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Case Report
2020
:11;
185
doi:
10.25259/SNI_343_2020
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Metastatic small cell neuroendocrine tumor with spinal cord compression – Understanding a rare entity

Department of Orthopedics, Sancheti Institute of Orthopedics and Rehabilitation, Pune, Maharashtra, India,
Department of Orthopedics, University of Dundee, Dundee, Scotland, United Kingdom.
Corresponding author: Amogh Zawar, Department of Orthopedics, University of Dundee, 24, Ninewells residences, Dundee - DD19SY, Scotland, United Kingdom. aaz190391@gmail.com
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How to cite this article: Hadgaonkar S, Zawar A, Patel A, Kothari A, Shyam A, Sancheti P. Metastatic small cell neuroendocrine tumor with spinal cord compression – Understanding a rare entity. Surg Neurol Int 2020;11:185

Abstract

Background:

Metastatic spinal cord compression with carcinoid tumor as primary is a rare entity with its own diagnostic dilemmas and surgical challenges. Most of these neuroendocrine tumors arise from the gastrointestinal tract or lungs with metastasis to spine in <2% cases. Early diagnosis in an orderly manner is of significance as most of it is delayed due to slowly developing symptoms. Furthermore, prompt management has been an important factor as morbidity and mortality are high in such cases and surgical intervention if needed, which can be a challenge due to disturbed alignment, complex regional anatomy, and careful handling of spinal cord.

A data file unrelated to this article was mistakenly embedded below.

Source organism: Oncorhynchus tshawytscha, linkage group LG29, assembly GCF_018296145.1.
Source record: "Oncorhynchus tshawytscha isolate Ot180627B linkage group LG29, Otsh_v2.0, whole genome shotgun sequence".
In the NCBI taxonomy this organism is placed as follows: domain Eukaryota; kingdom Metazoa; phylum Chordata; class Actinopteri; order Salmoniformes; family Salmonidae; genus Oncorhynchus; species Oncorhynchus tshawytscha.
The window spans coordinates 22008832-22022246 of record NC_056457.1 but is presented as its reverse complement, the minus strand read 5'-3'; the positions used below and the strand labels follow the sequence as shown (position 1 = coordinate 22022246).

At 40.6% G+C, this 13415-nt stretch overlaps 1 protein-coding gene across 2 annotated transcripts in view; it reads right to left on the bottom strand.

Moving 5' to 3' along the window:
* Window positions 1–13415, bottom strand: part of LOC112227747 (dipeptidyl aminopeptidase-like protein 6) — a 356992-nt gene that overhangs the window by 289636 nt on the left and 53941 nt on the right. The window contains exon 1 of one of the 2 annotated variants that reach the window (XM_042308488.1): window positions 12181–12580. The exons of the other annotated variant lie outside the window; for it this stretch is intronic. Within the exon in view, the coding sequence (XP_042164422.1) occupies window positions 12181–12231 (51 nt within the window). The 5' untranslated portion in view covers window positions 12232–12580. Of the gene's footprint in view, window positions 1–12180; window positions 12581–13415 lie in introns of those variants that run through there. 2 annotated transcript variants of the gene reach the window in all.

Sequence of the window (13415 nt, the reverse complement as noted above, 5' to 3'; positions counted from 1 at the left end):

Case Description:

The authors describe a case report on similar lines of a middle aged gentleman presenting with low back pain and weakness in both lower limbs which on further investigations revealed a pathological fracture causing spinal cord compression due to metastasis from small cell carcinoma in the lungs, managed with surgical intervention, and subsequently with radiotherapy.

Conclusion: